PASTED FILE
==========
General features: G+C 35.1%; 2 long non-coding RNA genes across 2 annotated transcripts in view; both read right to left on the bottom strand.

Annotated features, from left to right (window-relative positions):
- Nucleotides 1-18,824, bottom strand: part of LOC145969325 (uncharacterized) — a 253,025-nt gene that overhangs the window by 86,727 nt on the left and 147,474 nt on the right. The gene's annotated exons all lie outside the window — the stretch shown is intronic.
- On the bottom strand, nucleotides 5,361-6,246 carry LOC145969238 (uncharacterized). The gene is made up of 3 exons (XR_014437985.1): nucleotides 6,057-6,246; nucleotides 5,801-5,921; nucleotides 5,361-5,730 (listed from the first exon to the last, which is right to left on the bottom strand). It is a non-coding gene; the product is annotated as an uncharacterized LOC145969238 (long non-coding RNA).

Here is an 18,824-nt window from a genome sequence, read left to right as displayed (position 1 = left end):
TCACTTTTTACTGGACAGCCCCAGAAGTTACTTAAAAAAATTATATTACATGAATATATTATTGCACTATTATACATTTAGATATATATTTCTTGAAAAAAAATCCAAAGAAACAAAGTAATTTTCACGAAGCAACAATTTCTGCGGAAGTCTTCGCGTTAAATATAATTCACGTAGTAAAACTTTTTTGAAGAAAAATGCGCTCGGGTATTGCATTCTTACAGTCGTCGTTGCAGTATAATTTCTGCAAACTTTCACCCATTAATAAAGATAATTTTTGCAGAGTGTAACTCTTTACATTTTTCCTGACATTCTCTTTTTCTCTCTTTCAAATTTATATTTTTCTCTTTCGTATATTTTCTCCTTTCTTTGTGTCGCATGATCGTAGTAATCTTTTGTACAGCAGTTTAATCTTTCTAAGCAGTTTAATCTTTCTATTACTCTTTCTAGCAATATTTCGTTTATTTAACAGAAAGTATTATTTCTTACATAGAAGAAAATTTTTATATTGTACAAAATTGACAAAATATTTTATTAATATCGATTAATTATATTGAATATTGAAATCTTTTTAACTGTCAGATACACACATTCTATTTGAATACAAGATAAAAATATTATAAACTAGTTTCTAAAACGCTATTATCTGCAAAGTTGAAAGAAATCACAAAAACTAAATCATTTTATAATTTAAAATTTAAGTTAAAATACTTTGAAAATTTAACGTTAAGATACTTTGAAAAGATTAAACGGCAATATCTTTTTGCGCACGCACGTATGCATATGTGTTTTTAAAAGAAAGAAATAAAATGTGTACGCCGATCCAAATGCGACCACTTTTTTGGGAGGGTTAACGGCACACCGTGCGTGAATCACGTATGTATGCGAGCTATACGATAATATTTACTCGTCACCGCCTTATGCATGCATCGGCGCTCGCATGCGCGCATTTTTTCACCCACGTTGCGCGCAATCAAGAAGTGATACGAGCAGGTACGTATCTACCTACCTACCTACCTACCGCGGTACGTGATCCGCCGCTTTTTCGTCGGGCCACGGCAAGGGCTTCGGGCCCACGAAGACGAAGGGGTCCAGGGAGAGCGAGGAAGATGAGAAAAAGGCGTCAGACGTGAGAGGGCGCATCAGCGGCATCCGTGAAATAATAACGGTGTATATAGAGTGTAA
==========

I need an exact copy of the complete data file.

General features: G+C 35.1%; 2 long non-coding RNA genes across 2 annotated transcripts in view; both read right to left on the bottom strand.

Annotated features, from left to right (window-relative positions):
- Nucleotides 1-18,824, bottom strand: part of LOC145969325 (uncharacterized) — a 253,025-nt gene that overhangs the window by 86,727 nt on the left and 147,474 nt on the right. The gene's annotated exons all lie outside the window — the stretch shown is intronic.
- On the bottom strand, nucleotides 5,361-6,246 carry LOC145969238 (uncharacterized). The gene is made up of 3 exons (XR_014437985.1): nucleotides 6,057-6,246; nucleotides 5,801-5,921; nucleotides 5,361-5,730 (listed from the first exon to the last, which is right to left on the bottom strand). It is a non-coding gene; the product is annotated as an uncharacterized LOC145969238 (long non-coding RNA).

Here is an 18,824-nt window from a genome sequence, read left to right as displayed (position 1 = left end):
TCACTTTTTACTGGACAGCCCCAGAAGTTACTTAAAAAAATTATATTACATGAATATATTATTGCACTATTATACATTTAGATATATATTTCTTGAAAAAAAATCCAAAGAAACAAAGTAATTTTCACGAAGCAACAATTTCTGCGGAAGTCTTCGCGTTAAATATAATTCACGTAGTAAAACTTTTTTGAAGAAAAATGCGCTCGGGTATTGCATTCTTACAGTCGTCGTTGCAGTATAATTTCTGCAAACTTTCACCCATTAATAAAGATAATTTTTGCAGAGTGTAACTCTTTACATTTTTCCTGACATTCTCTTTTTCTCTCTTTCAAATTTATATTTTTCTCTTTCGTATATTTTCTCCTTTCTTTGTGTCGCATGATCGTAGTAATCTTTTGTACAGCAGTTTAATCTTTCTAAGCAGTTTAATCTTTCTATTACTCTTTCTAGCAATATTTCGTTTATTTAACAGAAAGTATTATTTCTTACATAGAAGAAAATTTTTATATTGTACAAAATTGACAAAATATTTTATTAATATCGATTAATTATATTGAATATTGAAATCTTTTTAACTGTCAGATACACACATTCTATTTGAATACAAGATAAAAATATTATAAACTAGTTTCTAAAACGCTATTATCTGCAAAGTTGAAAGAAATCACAAAAACTAAATCATTTTATAATTTAAAATTTAAGTTAAAATACTTTGAAAATTTAACGTTAAGATACTTTGAAAAGATTAAACGGCAATATCTTTTTGCGCACGCACGTATGCATATGTGTTTTTAAAAGAAAGAAATAAAATGTGTACGCCGATCCAAATGCGACCACTTTTTTGGGAGGGTTAACGGCACACCGTGCGTGAATCACGTATGTATGCGAGCTATACGATAATATTTACTCGTCACCGCCTTATGCATGCATCGGCGCTCGCATGCGCGCATTTTTTCACCCACGTTGCGCGCAATCAAGAAGTGATACGAGCAGGTACGTATCTACCTACCTACCTACCTACCGCGGTACGTGATCCGCCGCTTTTTCGTCGGGCCACGGCAAGGGCTTCGGGCCCACGAAGACGAAGGGGTCCAGGGAGAGCGAGGAAGATGAGAAAAAGGCGTCAGACGTGAGAGGGCGCATCAGCGGCATCCGTGAAATAATAACGGTGTATATAGAGTGTAA